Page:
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Br J Surg. 2011 Jan;98(1):132-9. doi: 10.1002/bjs.7301. Epub 2010 Oct 26.

A colorectal perspective on voluntary submission of outcome data to clinical registries.

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  • 1Department of Surgery and Cancer, Faculty of Medicine, Imperial College London, St Mary's Hospital, Praed Street, London W2 1NY, UK.



The aim of the study was to identify outcome differences amongst patients undergoing resection of colorectal cancer at English National Health Service trusts using Hospital Episode Statistics (HES). A comparison was undertaken of trusts that submitted and those that did not submit, or submitted only poorly, voluntarily to a colorectal clinical registry, the National Bowel Cancer Audit Programme (NBOCAP).


The NBOCAP data set was used to classify trusts according to submitter status. HES data were used for outcome analysis. Data for major resections of colorectal cancer performed between 1 August 2007 and 31 July 2008 were obtained from HES. Trusts not submitting data to NBOCAP and those submitting less than 10 per cent of their total workload were termed 'non-submitters'. HES data for 30-day mortality, length of stay and readmission rates were compared according to submitter and non-submitter status in multifactorial analyses.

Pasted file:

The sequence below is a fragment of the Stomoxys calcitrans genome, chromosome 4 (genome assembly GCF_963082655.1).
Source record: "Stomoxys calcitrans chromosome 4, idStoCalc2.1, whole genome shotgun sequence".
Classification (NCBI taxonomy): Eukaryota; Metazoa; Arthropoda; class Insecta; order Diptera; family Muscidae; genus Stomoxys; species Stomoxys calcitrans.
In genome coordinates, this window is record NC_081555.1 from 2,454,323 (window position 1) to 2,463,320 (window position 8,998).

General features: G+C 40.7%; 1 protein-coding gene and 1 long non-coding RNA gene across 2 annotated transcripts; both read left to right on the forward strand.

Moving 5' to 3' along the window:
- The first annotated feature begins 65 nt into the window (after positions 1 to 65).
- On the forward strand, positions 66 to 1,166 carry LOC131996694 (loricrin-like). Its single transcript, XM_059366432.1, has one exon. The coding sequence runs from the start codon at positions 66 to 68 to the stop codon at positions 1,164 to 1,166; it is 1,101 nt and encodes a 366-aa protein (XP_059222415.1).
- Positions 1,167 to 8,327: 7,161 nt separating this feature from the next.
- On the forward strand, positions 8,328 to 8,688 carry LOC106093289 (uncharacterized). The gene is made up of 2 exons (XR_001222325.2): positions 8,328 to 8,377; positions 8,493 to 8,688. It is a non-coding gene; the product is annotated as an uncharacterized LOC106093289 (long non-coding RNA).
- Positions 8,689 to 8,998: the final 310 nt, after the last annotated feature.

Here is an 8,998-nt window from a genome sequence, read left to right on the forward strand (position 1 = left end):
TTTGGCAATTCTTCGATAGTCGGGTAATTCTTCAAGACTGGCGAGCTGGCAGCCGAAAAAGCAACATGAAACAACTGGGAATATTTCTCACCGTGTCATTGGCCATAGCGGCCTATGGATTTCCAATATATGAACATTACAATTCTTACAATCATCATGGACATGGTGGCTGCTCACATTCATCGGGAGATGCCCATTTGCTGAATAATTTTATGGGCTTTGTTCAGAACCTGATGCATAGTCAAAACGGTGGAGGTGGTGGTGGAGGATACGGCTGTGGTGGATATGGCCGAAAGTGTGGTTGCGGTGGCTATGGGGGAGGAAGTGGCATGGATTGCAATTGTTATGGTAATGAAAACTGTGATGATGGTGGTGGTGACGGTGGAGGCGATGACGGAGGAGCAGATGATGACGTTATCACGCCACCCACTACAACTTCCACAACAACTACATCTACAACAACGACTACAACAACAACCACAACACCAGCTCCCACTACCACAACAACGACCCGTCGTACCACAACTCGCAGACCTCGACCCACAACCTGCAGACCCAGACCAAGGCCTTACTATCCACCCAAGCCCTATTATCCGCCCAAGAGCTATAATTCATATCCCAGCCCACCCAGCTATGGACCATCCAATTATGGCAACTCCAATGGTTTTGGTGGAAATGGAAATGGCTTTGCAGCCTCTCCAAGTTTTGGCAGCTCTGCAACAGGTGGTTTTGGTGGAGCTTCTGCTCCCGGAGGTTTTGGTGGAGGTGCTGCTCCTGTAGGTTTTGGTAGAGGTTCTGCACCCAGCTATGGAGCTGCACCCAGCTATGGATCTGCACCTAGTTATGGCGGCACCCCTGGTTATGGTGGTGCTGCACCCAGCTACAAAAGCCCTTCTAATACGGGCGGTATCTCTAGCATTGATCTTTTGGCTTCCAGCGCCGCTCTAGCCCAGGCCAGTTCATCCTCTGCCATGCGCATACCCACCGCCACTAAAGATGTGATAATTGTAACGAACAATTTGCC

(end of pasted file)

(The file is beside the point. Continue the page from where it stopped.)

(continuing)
A total of 17,722 patients were identified from HES for inclusion. Unadjusted 30-day in-hospital mortality rates were higher in non-submitting than in submitting trusts (5·2 versus 4·0 per cent; P = 0·005). Submitter status was independently associated with reduced 30-day mortality (odds ratio 0·76, 95 per cent confidence interval 0·61 to 0·96; P = 0·021) in regression analysis.


A higher postoperative mortality rate following resection of colorectal cancer was found in trusts that do not voluntarily report data to NBOCAP. Implications regarding the voluntary nature of submission to such registries should be reviewed if they are to be used for outcome benchmarking.

[PubMed - indexed for MEDLINE]
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